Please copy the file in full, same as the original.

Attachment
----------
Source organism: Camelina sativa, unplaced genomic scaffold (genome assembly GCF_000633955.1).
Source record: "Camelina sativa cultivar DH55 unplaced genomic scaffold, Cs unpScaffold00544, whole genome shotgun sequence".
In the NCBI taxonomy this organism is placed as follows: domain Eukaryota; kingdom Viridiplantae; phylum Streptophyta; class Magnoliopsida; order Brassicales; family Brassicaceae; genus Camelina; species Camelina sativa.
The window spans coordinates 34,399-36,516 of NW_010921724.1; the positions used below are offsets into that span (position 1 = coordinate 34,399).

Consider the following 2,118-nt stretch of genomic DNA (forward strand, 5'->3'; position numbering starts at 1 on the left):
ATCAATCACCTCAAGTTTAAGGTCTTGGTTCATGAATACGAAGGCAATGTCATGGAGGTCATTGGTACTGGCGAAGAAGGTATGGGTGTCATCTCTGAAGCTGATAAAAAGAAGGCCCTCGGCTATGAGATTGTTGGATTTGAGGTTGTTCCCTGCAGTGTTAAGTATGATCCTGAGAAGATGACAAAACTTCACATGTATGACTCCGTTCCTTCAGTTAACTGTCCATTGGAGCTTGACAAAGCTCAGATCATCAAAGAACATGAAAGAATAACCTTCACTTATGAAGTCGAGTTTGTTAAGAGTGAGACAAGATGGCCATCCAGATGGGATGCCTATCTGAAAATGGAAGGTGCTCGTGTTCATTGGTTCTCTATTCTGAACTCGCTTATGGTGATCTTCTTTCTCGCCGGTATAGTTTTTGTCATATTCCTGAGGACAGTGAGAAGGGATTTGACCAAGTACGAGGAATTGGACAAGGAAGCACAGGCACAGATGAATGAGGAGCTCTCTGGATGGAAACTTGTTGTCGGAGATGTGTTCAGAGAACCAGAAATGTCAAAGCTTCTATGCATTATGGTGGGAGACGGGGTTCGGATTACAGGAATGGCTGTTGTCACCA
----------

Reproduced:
Source organism: Camelina sativa, unplaced genomic scaffold (genome assembly GCF_000633955.1).
Source record: "Camelina sativa cultivar DH55 unplaced genomic scaffold, Cs unpScaffold00544, whole genome shotgun sequence".
In the NCBI taxonomy this organism is placed as follows: domain Eukaryota; kingdom Viridiplantae; phylum Streptophyta; class Magnoliopsida; order Brassicales; family Brassicaceae; genus Camelina; species Camelina sativa.
The window spans coordinates 34,399-36,516 of NW_010921724.1; the positions used below are offsets into that span (position 1 = coordinate 34,399).

Consider the following 2,118-nt stretch of genomic DNA (forward strand, 5'->3'; position numbering starts at 1 on the left):
ATCAATCACCTCAAGTTTAAGGTCTTGGTTCATGAATACGAAGGCAATGTCATGGAGGTCATTGGTACTGGCGAAGAAGGTATGGGTGTCATCTCTGAAGCTGATAAAAAGAAGGCCCTCGGCTATGAGATTGTTGGATTTGAGGTTGTTCCCTGCAGTGTTAAGTATGATCCTGAGAAGATGACAAAACTTCACATGTATGACTCCGTTCCTTCAGTTAACTGTCCATTGGAGCTTGACAAAGCTCAGATCATCAAAGAACATGAAAGAATAACCTTCACTTATGAAGTCGAGTTTGTTAAGAGTGAGACAAGATGGCCATCCAGATGGGATGCCTATCTGAAAATGGAAGGTGCTCGTGTTCATTGGTTCTCTATTCTGAACTCGCTTATGGTGATCTTCTTTCTCGCCGGTATAGTTTTTGTCATATTCCTGAGGACAGTGAGAAGGGATTTGACCAAGTACGAGGAATTGGACAAGGAAGCACAGGCACAGATGAATGAGGAGCTCTCTGGATGGAAACTTGTTGTCGGAGATGTGTTCAGAGAACCAGAAATGTCAAAGCTTCTATGCATTATGGTGGGAGACGGGGTTCGGATTACAGGAATGGCTGTTGTCACCA